Random Decisions (Libet Experiments): If VP finalizes executing an interaction based on a random decision, it is handed over to LB, without VP participating (other than initiating it, guiding actions based on LB's decision and being on standby if required - more under title Why is DOS Needed? ), as random interactions are, let alone past or future, not connected to anything (otherwise they would not be random). In such cases, the information of the decision reaches VP after its execution is finalized by LB.

In detail: Ever since neurophysiologist Benjamin Libet did it for the first time in 1983, many experiments are performed where subjects, while their brains are being scanned for neuronal activity, are asked to initiate a random action or make a random choice, e.g. pressing the left or right button on a device. The subjects are also asked to note down the time when they become aware of making the decision of pressing the particular button. All such experiments result into scans predicting the activity for which the decision is made, either left or right button, before the subjects are consciously aware of making it. In other words, the scans predict with good accuracy what button the subject is going to press before he is aware of making it. This gives rise to the belief that whatever action a person decides to execute is a result of his brain's neuronal activity or something else, but not of his conscious free will, and thus, free will does not exist. For otherwise, how could a machine foretell which button the subject is going to press before he himself becomes aware of making it?

The reason they become aware of making the decision at a later stage is that, as a random choice is to be made at a non-specified time, LB makes the decision of which button to press and executes it, (as mentioned under title Interactions Requiring Random Decisions). What's more, as it is a simple action of pressing a button, LB does not need VP's guidance in performing it. The reason why such experiments do not produce 100% accurate results is VP's acausal freedom, which can change what is to be executed at any moment for no particular reason, as, being a free agent, it has power to do so, which is not an issue in the decision making process, as it is random.

In detail: Other than initiating the decision making process at a particular time, which is not the case in such experiments (otherwise it would fail the purpose of the particular test), random decisions do not require involvement of VP, unless they are connected to past or future. Additionally, as it is a simple action of pressing a button, LB executes it without VP guiding it. As it is not presented to their VP at the time of decision being made, they are not aware of it at that time. It is only when LB communicates the decision to VP through intramural communication (which it does because they work to reach common goals) that the person becomes aware of it (i.e. at a later stage).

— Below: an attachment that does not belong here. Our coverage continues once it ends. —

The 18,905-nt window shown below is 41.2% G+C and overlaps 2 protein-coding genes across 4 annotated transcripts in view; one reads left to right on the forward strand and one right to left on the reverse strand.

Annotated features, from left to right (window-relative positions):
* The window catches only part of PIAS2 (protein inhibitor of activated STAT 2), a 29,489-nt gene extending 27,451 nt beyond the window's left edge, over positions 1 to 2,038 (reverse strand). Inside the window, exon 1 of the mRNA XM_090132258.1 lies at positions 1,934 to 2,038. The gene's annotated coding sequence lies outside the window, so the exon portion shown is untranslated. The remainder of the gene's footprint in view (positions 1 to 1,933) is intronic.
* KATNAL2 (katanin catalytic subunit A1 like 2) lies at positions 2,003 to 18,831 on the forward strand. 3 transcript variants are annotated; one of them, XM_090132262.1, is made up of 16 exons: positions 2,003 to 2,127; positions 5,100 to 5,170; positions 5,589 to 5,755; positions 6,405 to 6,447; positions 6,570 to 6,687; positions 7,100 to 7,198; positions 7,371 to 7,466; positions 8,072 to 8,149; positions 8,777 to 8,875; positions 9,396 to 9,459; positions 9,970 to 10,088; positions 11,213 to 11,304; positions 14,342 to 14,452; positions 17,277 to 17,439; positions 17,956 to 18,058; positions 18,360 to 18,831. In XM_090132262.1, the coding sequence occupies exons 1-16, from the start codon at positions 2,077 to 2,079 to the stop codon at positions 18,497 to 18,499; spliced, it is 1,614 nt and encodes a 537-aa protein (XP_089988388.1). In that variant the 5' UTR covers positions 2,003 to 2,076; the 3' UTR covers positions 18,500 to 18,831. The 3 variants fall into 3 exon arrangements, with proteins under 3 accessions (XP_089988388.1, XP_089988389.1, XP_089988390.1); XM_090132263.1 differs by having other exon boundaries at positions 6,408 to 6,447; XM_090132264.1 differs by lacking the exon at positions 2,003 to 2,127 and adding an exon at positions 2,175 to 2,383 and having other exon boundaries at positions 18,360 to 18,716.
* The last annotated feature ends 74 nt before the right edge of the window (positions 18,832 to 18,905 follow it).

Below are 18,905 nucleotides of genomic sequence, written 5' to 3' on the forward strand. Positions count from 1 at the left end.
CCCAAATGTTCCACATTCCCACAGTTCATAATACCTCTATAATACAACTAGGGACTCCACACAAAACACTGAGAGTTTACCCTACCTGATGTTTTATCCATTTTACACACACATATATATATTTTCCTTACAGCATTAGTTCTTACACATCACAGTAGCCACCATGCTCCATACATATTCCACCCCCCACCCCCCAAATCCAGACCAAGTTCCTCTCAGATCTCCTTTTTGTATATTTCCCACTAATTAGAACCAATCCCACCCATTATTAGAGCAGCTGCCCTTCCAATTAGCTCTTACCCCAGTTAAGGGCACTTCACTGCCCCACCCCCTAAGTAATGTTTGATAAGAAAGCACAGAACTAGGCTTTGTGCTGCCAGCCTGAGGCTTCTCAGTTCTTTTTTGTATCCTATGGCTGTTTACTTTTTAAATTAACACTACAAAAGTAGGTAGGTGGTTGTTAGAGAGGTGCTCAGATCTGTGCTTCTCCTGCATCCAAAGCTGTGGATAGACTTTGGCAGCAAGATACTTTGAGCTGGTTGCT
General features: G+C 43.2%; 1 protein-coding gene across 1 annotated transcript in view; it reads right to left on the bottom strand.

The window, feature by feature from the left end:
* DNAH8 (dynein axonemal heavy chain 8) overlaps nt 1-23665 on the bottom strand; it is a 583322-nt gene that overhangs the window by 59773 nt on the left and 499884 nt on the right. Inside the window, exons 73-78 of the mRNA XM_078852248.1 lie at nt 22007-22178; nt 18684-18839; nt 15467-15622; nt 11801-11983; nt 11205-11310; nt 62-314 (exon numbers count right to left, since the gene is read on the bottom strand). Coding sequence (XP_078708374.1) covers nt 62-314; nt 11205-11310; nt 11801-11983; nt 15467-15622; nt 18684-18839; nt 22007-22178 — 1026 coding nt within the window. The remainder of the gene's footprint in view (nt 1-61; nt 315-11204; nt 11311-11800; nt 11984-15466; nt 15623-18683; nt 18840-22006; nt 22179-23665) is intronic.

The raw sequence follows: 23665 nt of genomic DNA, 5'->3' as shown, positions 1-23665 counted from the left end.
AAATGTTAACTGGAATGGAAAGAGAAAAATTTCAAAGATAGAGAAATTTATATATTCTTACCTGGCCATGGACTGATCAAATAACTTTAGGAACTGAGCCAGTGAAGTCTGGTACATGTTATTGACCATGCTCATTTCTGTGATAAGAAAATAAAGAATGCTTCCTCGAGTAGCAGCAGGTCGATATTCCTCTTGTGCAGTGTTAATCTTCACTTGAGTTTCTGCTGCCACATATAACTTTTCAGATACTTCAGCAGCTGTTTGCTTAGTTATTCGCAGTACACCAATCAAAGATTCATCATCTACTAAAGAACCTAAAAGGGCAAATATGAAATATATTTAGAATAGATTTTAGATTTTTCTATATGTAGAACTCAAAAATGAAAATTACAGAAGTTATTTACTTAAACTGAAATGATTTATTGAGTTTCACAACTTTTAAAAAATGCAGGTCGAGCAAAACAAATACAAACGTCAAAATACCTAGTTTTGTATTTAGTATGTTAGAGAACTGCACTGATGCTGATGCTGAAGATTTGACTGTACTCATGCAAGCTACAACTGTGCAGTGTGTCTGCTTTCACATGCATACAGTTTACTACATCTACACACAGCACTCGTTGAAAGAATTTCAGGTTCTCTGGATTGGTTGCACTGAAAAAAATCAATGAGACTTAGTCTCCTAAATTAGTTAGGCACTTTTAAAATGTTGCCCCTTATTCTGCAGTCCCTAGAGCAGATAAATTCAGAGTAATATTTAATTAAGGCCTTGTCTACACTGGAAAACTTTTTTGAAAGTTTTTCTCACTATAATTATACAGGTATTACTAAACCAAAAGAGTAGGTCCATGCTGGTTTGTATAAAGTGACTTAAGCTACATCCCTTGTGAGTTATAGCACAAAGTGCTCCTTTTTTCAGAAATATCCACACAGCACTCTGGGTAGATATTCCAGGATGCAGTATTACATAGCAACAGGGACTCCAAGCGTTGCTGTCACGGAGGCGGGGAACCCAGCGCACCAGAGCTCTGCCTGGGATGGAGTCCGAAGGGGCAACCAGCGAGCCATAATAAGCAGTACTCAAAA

What's more, due to differences in quality and frequency of VP-LB communication and biological differences in their neural substrates, intramural communication differs from person to person, resulting into one person becoming aware of the decision fractions of a second earlier than the other. However, the person gets additional conformation of the decision made externally through sensory feedback (proprioception).

Turning the Libet Experiment on its Head: As a matter of fact, one can turn the Libet type experiment on its head. Just by making a little change, Libet type experiment may be a good tool prove that free will exists!

How? Run the same experiment. When the action potential on the EEG machine shows whether the subject is going to press left or right button, make it visible to him/her in one way or the other, who, based on his/her own free will, is instructed to press the other one.

The subject needs to be someone whose reflexes are super-fast, as the time difference is in milliseconds.

To make it more clear, there can be multiple instances of the experiment, where, in certain, pre-defined instances, the subject is asked to change the decision made by the EEG machine.

Note: The above discription is not the same as the idea of 'free won't'.

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